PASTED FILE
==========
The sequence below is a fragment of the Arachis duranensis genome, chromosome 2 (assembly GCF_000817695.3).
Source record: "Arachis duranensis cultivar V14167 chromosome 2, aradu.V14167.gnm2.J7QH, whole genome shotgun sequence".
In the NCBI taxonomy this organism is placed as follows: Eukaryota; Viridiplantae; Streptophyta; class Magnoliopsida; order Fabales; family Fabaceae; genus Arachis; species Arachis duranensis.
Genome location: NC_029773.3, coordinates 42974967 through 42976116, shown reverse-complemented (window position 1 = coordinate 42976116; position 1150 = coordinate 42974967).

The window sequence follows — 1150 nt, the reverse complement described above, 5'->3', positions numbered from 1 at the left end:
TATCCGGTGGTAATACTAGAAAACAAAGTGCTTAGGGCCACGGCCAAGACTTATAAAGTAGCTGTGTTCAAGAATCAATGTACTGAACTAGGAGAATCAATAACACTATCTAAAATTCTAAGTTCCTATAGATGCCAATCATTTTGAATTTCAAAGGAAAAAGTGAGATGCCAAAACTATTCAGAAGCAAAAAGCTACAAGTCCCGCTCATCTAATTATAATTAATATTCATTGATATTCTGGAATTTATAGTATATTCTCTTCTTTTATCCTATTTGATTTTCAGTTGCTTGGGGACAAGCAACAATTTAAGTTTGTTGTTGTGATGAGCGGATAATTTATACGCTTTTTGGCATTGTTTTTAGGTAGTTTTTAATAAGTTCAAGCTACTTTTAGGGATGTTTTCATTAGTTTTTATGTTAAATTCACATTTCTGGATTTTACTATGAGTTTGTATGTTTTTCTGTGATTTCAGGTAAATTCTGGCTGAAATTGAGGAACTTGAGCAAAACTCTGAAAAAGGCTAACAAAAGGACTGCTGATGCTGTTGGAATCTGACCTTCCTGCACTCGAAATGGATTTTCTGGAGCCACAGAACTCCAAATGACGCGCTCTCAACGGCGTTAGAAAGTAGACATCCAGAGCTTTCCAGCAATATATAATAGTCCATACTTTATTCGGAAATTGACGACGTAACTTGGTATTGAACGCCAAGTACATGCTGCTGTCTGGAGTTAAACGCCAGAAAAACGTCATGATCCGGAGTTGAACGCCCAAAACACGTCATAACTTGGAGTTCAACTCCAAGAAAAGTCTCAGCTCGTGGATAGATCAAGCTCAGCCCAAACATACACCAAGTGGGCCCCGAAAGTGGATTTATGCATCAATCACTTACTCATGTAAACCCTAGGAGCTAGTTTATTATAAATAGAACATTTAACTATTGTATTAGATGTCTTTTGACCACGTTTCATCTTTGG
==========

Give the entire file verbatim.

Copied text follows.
The sequence below is a fragment of the Arachis duranensis genome, chromosome 2 (assembly GCF_000817695.3).
Source record: "Arachis duranensis cultivar V14167 chromosome 2, aradu.V14167.gnm2.J7QH, whole genome shotgun sequence".
In the NCBI taxonomy this organism is placed as follows: Eukaryota; Viridiplantae; Streptophyta; class Magnoliopsida; order Fabales; family Fabaceae; genus Arachis; species Arachis duranensis.
Genome location: NC_029773.3, coordinates 42974967 through 42976116, shown reverse-complemented (window position 1 = coordinate 42976116; position 1150 = coordinate 42974967).

The window sequence follows — 1150 nt, the reverse complement described above, 5'->3', positions numbered from 1 at the left end:
TATCCGGTGGTAATACTAGAAAACAAAGTGCTTAGGGCCACGGCCAAGACTTATAAAGTAGCTGTGTTCAAGAATCAATGTACTGAACTAGGAGAATCAATAACACTATCTAAAATTCTAAGTTCCTATAGATGCCAATCATTTTGAATTTCAAAGGAAAAAGTGAGATGCCAAAACTATTCAGAAGCAAAAAGCTACAAGTCCCGCTCATCTAATTATAATTAATATTCATTGATATTCTGGAATTTATAGTATATTCTCTTCTTTTATCCTATTTGATTTTCAGTTGCTTGGGGACAAGCAACAATTTAAGTTTGTTGTTGTGATGAGCGGATAATTTATACGCTTTTTGGCATTGTTTTTAGGTAGTTTTTAATAAGTTCAAGCTACTTTTAGGGATGTTTTCATTAGTTTTTATGTTAAATTCACATTTCTGGATTTTACTATGAGTTTGTATGTTTTTCTGTGATTTCAGGTAAATTCTGGCTGAAATTGAGGAACTTGAGCAAAACTCTGAAAAAGGCTAACAAAAGGACTGCTGATGCTGTTGGAATCTGACCTTCCTGCACTCGAAATGGATTTTCTGGAGCCACAGAACTCCAAATGACGCGCTCTCAACGGCGTTAGAAAGTAGACATCCAGAGCTTTCCAGCAATATATAATAGTCCATACTTTATTCGGAAATTGACGACGTAACTTGGTATTGAACGCCAAGTACATGCTGCTGTCTGGAGTTAAACGCCAGAAAAACGTCATGATCCGGAGTTGAACGCCCAAAACACGTCATAACTTGGAGTTCAACTCCAAGAAAAGTCTCAGCTCGTGGATAGATCAAGCTCAGCCCAAACATACACCAAGTGGGCCCCGAAAGTGGATTTATGCATCAATCACTTACTCATGTAAACCCTAGGAGCTAGTTTATTATAAATAGAACATTTAACTATTGTATTAGATGTCTTTTGACCACGTTTCATCTTTGG